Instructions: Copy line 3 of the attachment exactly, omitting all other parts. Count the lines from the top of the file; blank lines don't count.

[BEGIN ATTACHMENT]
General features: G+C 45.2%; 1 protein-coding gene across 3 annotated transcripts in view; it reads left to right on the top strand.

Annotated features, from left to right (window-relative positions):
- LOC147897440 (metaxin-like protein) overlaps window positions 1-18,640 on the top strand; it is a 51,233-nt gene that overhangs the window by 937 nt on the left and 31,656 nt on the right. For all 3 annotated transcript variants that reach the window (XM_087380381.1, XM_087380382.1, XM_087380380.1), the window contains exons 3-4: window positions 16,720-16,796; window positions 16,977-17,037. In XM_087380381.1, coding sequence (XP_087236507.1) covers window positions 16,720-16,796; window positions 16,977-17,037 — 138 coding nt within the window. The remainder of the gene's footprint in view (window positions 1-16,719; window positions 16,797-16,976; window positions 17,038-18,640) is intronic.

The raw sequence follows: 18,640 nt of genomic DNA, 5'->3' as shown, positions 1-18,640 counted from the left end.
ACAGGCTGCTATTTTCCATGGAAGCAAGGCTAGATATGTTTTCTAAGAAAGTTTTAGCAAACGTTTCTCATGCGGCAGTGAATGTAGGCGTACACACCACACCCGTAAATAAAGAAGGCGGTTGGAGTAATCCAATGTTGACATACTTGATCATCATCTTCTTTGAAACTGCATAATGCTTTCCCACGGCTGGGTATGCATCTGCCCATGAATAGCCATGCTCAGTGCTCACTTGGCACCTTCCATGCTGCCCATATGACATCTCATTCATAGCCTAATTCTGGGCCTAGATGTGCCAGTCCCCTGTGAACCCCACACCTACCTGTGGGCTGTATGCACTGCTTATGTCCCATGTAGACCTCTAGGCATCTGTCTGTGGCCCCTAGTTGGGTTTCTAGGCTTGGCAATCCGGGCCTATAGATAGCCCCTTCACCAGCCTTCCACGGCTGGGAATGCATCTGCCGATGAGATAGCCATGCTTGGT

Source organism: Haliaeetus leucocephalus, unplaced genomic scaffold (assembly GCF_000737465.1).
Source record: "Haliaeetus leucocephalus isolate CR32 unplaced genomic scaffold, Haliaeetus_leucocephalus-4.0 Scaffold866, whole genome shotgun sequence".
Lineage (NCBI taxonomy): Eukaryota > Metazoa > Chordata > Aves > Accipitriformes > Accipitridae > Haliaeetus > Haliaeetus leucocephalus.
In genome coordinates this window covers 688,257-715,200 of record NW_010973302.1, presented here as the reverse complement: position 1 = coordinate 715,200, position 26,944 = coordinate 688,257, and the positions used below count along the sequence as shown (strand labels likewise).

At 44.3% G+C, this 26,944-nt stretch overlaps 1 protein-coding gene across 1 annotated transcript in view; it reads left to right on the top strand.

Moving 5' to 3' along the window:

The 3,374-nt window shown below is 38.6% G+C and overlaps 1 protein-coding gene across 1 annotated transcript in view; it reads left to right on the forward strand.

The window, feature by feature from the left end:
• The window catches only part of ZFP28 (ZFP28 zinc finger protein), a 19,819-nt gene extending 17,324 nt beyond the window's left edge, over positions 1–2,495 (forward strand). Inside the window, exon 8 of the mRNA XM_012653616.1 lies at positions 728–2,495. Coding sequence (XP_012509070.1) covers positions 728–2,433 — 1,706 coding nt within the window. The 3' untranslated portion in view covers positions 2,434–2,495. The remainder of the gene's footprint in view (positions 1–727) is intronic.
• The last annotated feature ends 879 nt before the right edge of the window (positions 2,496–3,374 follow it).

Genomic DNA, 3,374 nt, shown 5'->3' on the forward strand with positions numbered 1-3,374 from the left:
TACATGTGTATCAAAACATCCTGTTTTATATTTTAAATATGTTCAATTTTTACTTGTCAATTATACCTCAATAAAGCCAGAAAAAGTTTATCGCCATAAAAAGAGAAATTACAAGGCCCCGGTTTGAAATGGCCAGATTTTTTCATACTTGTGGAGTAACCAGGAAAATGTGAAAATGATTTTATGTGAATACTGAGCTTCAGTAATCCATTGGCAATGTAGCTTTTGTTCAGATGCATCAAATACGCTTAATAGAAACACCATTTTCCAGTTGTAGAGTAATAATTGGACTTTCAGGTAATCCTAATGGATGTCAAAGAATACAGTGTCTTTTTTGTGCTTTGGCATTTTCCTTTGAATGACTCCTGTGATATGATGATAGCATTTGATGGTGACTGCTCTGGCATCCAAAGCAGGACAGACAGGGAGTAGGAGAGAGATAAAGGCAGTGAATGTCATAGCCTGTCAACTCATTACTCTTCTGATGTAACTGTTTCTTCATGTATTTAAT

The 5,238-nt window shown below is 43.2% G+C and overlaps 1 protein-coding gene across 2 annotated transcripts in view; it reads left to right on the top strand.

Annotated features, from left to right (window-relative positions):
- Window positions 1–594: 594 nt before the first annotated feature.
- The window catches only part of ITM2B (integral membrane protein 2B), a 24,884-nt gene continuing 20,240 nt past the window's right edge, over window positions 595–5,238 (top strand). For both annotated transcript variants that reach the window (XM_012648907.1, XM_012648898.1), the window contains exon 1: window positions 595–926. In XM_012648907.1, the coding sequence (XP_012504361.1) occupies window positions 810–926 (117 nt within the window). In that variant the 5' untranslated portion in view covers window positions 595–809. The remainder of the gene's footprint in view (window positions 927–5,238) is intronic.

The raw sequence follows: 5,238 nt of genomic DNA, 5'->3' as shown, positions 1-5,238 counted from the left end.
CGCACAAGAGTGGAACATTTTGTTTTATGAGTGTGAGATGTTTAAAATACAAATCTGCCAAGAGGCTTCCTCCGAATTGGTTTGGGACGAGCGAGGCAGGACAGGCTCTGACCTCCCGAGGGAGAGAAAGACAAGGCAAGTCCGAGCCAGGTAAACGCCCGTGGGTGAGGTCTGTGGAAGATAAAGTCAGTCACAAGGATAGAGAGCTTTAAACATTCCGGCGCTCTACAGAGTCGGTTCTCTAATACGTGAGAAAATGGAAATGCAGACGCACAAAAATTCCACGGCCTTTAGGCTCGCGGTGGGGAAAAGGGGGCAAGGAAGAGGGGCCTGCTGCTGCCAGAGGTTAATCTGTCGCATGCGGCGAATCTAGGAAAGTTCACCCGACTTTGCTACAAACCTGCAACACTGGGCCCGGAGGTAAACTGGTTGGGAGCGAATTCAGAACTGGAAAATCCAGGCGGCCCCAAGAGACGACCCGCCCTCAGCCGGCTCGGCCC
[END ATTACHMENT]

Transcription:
- LOC147897440 (metaxin-like protein) overlaps window positions 1-18,640 on the top strand; it is a 51,233-nt gene that overhangs the window by 937 nt on the left and 31,656 nt on the right. For all 3 annotated transcript variants that reach the window (XM_087380381.1, XM_087380382.1, XM_087380380.1), the window contains exons 3-4: window positions 16,720-16,796; window positions 16,977-17,037. In XM_087380381.1, coding sequence (XP_087236507.1) covers window positions 16,720-16,796; window positions 16,977-17,037 — 138 coding nt within the window. The remainder of the gene's footprint in view (window positions 1-16,719; window positions 16,797-16,976; window positions 17,038-18,640) is intronic.